Cured Veriflex E combines shape memory properties with the high toughness and strength of epoxy. When heated above its activation temperature, Veriflex E changes from a rigid plastic to an elastic state. While elastic, it can be twisted, pulled, bent, and stretched. When cooled, the polymer hardens and can maintain its deformed configuration indefinitely. When heated again, the polymer returns to the shape in which it was cured. This process can be repeated for many cycles without loss of the memory shape or degradation of the material.

Veriflex E comes as either a one-part or two-part, fully formable, thermoset shape memory polymer (SMP) resin system. Engineered with an activation temperature of approximately 90°C (194°F) for one-part Veriflex E, and 104°C (219°F) for two-part Veriflex E, the resin can be cured in an open mold.

Epoxy is a well-understood and commonly used resin system. It provides convenient processing, usage, and property modification. Veriflex E is a high-performance material formulated from commercially available resins and curing agents. It can be cast and cured into a variety of “memorized” shapes, depending on the application requirements. Epoxy SMP has a very sharp modulus transition curve, yielding a quick recovery to the “memory” shape upon heating above the transition temperature.

There are many activation methods for thermally responsive Veriflex E:

  • Resistive heating
  • Embedded heaters (for example, stretchy heaters, nichrome wires)
  • Contact heating (MRE heaters)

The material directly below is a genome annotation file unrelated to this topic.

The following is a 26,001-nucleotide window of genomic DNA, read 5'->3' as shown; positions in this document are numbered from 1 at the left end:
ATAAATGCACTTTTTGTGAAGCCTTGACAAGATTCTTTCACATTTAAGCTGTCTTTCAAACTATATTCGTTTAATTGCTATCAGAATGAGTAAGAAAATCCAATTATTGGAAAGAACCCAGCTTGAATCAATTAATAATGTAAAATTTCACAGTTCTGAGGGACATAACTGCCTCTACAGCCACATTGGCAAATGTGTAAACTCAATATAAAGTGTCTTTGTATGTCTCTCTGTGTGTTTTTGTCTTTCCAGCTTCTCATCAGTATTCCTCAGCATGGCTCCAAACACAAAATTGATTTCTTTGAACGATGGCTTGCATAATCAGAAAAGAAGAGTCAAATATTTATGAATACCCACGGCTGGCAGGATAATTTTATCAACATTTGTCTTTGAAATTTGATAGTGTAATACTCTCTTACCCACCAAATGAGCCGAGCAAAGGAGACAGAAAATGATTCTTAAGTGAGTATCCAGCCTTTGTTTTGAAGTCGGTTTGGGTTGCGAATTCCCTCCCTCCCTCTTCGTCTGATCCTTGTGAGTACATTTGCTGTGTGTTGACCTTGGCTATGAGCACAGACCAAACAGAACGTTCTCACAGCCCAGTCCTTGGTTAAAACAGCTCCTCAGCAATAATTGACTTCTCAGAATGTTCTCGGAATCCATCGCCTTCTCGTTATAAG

• Induction heating
  • Dielectic heating
  • Microwave heating
  • Infrared radiant heating

Some of these methods may be enabled by fillers such as conductive fillers, CNT, CNF, iron and ferrite.

Benefits

  • Toughness
  • Unique shape memory properties
  • Recovery to memorized shape after repeated deformation
  • Ability to change from a rigid polymer to rubbery elastomer
  • Over 95% (one-part resin) and 100% (two-part resin) elongation possible in elastic state
  • Low viscosity for easy processing (RTM or VARTM) (two-part resin)
  • Open-mold curable
  • Aesthetic clarity
  • Machinability once cured

Applications

  • Customized, reusable molds
  • Deployable mechanisms and structures
  • Adjustable furniture
  • Reformable toys
  • Customized containers, adjustable shipping and packaging
  • Actuators
  • Sensors
  • Space-qualifiable applications
  • Removable mandrels
  • Automotive components

Veritex™ Composites

CRG's Shape Memory Composite Systems

Veritex is the trademark name for CRG's family of dynamic shape memory composites. Dynamic polymer composites are like other high-performance composites, except CRG's shape memory polymer, Veriflex®, is used as the matrix. Fabrication with Veriflex resin allows easy manipulation of the composite above its activation temperature and high strength and stiffness at lower temperatures.

Veritex composites capitalize on the ability of the shape memory resin to quickly soften and harden repeatedly. Because of this property, the composites can be temporarily softened, reshaped, and rapidly hardened to function as structures in a variety of configurations. They can be fabricated with nearly any fiber type, and creative reinforcements allow dramatic shape changes in functional structures. Veritex is also machinable. Some possible applications include rapid manufacturing, dynamic structures, composite patching, and adaptable reinforcement.

The photos below show composite Veritex material. These composite structures can be temporarily manipulated for storage and/or transportation, or their configurations changed in real-time to fulfill varying applications.

Veritex is the base material found in Rec'Repair and Rubbn'Repair patch material.